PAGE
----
A member of the bar for 13 years, she practices family law, working out of a downtown office with her father, Peter, who has had a law practice in Toledo since the early 1950s.
Ms. Grachek and Ms. Moran agreed that citizens appear to want the six district councilmen to make sure they pay attention to the basics, while the six at-large council members spend more time on bigger city issues.
“Citizens want basic city services. They want their streets paved and plowed, their trash and leaves picked up, and their sidewalks fixed when they need it. But I can tell you, looking around the district - it's dirty out there,” Ms. Moran said.
In addition to “last year's leaves in many places,” Ms. Moran said, “it is filthy. There is trash.”
The basics are “not necessarily the exciting stuff, but that's what people expect the most,” Ms. Grachek said, adding that she continues to get calls from constituents who want the leaves picked up.
“It's a big job,” she said. “In answering all these calls, I share my frustration with the [city Streets, Bridges, and Harbor] department, and tell them that I am getting a lot of complaints here,” Ms. Grachek said.
“Our city crews work hard. That said, there shouldn't be leaves on the streets in April,” she said.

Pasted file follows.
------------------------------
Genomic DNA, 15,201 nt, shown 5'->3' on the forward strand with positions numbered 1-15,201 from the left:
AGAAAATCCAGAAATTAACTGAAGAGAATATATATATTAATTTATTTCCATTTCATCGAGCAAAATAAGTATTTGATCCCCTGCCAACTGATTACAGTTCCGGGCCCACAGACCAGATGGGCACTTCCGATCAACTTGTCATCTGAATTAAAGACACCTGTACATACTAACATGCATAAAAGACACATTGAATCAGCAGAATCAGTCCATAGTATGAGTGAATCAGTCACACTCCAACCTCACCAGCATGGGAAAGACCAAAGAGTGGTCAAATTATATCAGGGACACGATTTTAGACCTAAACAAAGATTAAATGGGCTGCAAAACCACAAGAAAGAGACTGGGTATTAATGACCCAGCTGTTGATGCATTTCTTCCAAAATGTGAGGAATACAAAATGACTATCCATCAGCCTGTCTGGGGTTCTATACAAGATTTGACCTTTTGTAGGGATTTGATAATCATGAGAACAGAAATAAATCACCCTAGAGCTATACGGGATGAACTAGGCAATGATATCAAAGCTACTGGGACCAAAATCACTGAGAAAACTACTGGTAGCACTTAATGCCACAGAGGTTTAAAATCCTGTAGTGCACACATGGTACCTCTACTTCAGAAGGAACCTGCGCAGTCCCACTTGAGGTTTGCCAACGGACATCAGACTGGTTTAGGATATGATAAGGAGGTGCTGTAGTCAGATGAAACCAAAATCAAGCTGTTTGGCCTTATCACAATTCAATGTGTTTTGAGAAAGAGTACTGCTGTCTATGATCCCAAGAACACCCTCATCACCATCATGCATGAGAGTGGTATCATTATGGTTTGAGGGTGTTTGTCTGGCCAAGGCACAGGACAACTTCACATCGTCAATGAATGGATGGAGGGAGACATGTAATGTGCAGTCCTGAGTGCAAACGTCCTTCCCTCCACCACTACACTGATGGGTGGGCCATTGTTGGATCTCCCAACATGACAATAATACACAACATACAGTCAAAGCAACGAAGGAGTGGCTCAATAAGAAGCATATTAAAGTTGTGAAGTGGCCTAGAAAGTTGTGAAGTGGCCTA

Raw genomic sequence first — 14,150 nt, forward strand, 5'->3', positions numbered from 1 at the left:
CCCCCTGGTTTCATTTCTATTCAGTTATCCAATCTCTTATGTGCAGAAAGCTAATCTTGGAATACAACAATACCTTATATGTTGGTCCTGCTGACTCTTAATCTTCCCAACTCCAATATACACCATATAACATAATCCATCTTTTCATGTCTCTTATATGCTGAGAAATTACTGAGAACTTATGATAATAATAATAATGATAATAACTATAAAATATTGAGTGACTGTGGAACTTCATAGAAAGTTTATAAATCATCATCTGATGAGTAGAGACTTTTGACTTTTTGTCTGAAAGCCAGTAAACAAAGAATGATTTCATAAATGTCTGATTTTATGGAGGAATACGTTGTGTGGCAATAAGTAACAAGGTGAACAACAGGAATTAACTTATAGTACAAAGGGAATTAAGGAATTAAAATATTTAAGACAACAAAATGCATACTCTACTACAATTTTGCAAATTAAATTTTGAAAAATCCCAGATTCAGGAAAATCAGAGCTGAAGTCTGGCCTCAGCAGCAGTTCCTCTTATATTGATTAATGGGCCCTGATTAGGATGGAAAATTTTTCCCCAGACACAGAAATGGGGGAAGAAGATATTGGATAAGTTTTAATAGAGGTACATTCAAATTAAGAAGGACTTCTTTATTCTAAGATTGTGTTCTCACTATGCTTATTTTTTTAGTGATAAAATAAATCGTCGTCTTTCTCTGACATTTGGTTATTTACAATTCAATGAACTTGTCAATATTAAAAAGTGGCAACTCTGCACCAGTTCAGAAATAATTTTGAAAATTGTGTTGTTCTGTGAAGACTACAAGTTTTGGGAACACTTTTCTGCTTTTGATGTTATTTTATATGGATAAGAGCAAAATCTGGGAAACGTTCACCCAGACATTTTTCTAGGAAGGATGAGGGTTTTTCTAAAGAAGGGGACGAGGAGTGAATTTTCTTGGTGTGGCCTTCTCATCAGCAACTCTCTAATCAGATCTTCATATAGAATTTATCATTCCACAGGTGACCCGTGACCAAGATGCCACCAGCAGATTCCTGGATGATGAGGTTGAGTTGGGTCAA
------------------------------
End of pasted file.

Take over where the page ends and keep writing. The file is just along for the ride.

Judging by past elections, the district's 33,000 registered voters tend to support Democrats more than Republicans. In the 10 years since it was created as part of a dramatic change in the city charter adopted by voters in 1992, the district has always been represented by a Democrat.
Betty Shultz won the seat in 1993, and when she moved to an at-large seat on council in 1997, Ms. Wozniak took over.
In the 2000 presidential election, the district favored Democrat Al Gore over Republican George W. Bush by a 55-45 margin.
But in a special election where voter turnout is expected to be much lower than for a presidential contest, Ms. Grachek said anything could happen.
With all the problems in the world, the city, and the district, “the first thing is to get people to recognize that there even is an election,” she said.